Links:

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Frederick Brews A Festival Of Collaboration

When I took my family to the first annual Frederick Beer Week Brew Fest on Saturday, May 14th, I found the delicious ales and festival atmosphere I expected,  but also found an unexpected story of social media success, where tweets and emails helped launch this celebration of local beer and agriculture. Watch my video interview with chief organizer and beer journalist Kevin Smith (@FredBeerWk) to hear how a tweet started the process of getting the local breweries to support his idea of a beer festival.

I would like to thank these blog posts by Chris Brogan (@chrisbrogan) and Chris Pandolfi (@chrispandolfi) as inspiration for my first video blog.

The overcast central Maryland sky held back its rain for most of the day, where a sold out crowd of all ages gathered at Tom Barse’s Stillpoint Farm in Mt. Airy, MD, one of only five producers of brewing hops in the state. Americana music by local musicians The Jug Band, with bluegrass jams and Pogues covers, old timey fiddle and mandolin fun from The Polka Dots and bluegrassy originals and covers by The Fieldhands complimented the scene, but the real star of the day was undeniably the beer.

Tom Barse of Stillpoint Farm & Kevin Smith of Frederick Beer Week

Tom Barse of Stillpoint Farm & Kevin Smith of Frederick Beer Week

The drinks were provided by five of the regions best microbreweries and home brew enthusiasts from the Frederick Original Ale Makers (F.O.A.M.) Club. I could not record the complete variety of names and flavors, but some of the highlights for my wife and I were the Toffee Stout from DuClaw Brewing Co., the Chocolate Stout from Pub Dog, the Rye Porter from F.O.A.M. and the crisply hopped Raging Bitch ale from Flying Dog Ales.  We also tried a sweet Belgian style Saison from Barley & Hops, an easy going Loose Cannon pale ale from Heavy Seas and the one of a kind Collaboration Ale – an arcane, herb tinged sour ale made by the efforts of the three Frederick brewers: Flying Dog, Brewer’s Alley and Barley & Hops.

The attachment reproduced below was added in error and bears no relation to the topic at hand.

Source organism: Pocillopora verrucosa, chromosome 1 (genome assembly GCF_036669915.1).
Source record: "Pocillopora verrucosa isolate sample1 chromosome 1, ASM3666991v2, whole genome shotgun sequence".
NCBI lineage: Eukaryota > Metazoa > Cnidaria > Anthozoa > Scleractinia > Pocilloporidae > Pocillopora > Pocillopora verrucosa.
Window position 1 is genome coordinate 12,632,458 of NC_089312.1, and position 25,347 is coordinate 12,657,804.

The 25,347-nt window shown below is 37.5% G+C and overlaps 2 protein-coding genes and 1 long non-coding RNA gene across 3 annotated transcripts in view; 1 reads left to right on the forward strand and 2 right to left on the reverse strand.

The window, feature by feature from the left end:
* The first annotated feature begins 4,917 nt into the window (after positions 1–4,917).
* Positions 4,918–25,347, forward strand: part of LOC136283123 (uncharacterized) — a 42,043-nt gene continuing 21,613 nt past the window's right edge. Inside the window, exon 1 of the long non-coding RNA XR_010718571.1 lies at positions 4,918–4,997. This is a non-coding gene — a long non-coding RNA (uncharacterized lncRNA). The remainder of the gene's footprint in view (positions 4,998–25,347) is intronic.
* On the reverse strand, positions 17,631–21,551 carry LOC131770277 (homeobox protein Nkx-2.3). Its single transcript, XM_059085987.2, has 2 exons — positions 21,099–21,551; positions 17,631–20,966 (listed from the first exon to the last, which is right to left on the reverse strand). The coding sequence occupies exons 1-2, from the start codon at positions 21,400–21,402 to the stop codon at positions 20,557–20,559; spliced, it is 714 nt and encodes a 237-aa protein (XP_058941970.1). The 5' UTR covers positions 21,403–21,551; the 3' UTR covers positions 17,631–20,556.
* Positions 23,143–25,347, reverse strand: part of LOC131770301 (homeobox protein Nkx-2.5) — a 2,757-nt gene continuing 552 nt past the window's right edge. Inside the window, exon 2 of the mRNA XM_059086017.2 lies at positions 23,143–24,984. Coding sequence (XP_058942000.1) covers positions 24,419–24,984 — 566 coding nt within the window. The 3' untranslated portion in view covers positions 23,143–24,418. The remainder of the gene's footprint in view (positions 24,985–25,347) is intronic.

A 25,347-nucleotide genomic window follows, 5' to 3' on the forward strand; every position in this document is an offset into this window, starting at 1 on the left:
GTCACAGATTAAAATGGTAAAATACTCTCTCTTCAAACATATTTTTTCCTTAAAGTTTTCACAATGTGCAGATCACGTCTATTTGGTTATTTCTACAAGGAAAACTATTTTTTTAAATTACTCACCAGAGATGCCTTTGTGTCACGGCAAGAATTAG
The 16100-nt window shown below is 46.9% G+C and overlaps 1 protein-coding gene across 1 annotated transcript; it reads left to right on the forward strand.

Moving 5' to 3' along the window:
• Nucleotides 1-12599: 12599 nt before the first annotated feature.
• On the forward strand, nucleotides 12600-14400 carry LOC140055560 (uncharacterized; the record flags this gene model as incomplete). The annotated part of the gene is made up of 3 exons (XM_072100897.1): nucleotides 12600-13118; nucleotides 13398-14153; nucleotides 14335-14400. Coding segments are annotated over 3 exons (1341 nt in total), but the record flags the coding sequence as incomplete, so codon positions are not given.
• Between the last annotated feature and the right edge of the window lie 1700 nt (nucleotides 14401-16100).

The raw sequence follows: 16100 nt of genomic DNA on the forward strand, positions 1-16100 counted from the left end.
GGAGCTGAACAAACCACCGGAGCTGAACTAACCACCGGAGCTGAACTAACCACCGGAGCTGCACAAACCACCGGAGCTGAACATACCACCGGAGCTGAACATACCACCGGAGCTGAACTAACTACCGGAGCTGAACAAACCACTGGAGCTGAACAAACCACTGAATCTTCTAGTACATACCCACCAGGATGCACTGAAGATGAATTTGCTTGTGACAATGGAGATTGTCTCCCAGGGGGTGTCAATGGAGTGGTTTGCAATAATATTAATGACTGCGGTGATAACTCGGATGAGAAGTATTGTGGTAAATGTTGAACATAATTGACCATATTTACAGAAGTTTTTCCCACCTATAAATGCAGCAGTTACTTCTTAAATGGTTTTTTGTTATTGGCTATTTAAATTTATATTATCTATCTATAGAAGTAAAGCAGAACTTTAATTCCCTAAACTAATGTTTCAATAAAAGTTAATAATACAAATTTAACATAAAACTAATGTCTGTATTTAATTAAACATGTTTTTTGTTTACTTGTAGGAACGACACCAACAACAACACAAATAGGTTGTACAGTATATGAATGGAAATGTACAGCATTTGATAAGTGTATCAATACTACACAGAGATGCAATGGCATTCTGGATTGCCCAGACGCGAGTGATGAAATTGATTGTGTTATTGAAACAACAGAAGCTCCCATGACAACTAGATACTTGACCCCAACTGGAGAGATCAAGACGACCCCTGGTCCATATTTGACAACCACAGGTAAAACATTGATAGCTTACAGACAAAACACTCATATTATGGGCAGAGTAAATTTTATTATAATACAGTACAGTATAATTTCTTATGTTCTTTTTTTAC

“Beer is slow food in a glass” – Larry Pomerantz, Head Brewer of Barley & Hops, introducing the Collaboration Ale.

Barley & Hops

Not only did this festival idea hatch with a tweet, but with a limited budget as a first time festival much of the promotion was also done with social media, word of mouth/email and hyper-local news. With Kevin’s strategic tweeting and industrious organizing behind the wheel (including cabs on site for those who needed a safe ride home), you can bet this festival will be back next year. Local beer, local agriculture, Americana music and family fun all enabled and promoted by new media and old fashioned elbow grease – in its first year effort, the Frederick Brew Fest has become a great role model for any festival.